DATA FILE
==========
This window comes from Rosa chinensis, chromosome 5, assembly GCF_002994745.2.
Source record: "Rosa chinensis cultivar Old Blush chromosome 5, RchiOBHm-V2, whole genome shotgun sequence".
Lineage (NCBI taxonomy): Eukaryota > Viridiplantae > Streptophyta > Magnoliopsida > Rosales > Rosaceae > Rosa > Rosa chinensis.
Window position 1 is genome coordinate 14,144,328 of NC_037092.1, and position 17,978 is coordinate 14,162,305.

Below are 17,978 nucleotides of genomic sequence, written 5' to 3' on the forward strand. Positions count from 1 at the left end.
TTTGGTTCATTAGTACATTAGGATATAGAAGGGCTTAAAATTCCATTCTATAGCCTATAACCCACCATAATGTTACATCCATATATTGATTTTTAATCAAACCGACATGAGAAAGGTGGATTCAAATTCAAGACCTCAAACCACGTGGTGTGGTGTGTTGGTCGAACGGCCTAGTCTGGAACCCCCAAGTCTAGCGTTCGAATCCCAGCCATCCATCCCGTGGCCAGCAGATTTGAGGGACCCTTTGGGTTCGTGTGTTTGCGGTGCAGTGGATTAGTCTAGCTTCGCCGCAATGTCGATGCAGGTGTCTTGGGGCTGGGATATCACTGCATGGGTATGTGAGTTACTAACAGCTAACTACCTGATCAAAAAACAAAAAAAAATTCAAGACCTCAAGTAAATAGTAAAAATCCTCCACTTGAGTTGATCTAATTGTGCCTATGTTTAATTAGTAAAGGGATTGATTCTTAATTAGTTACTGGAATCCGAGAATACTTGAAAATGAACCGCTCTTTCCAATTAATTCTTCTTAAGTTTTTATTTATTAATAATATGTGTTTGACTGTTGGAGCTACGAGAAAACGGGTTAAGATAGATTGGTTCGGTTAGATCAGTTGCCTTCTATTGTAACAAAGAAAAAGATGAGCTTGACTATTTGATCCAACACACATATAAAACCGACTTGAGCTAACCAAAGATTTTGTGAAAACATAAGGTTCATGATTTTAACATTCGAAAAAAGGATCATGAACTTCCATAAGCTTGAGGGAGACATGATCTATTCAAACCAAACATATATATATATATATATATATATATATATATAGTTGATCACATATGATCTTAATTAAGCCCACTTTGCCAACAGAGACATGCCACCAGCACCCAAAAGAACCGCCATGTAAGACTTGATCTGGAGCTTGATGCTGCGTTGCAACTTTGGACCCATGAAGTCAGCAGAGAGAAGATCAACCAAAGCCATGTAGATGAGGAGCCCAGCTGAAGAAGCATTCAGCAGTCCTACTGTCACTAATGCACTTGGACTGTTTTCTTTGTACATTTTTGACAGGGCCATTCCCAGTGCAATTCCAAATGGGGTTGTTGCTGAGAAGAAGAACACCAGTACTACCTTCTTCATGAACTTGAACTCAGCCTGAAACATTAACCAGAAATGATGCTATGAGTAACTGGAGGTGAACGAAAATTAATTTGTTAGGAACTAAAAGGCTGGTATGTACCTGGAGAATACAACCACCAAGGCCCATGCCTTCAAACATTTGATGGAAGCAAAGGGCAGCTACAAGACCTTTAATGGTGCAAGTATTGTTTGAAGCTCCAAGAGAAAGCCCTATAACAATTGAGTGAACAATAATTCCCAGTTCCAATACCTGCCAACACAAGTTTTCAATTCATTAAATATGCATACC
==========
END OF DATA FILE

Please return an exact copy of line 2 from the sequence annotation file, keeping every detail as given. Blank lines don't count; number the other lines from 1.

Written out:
Source record: "Rosa chinensis cultivar Old Blush chromosome 5, RchiOBHm-V2, whole genome shotgun sequence".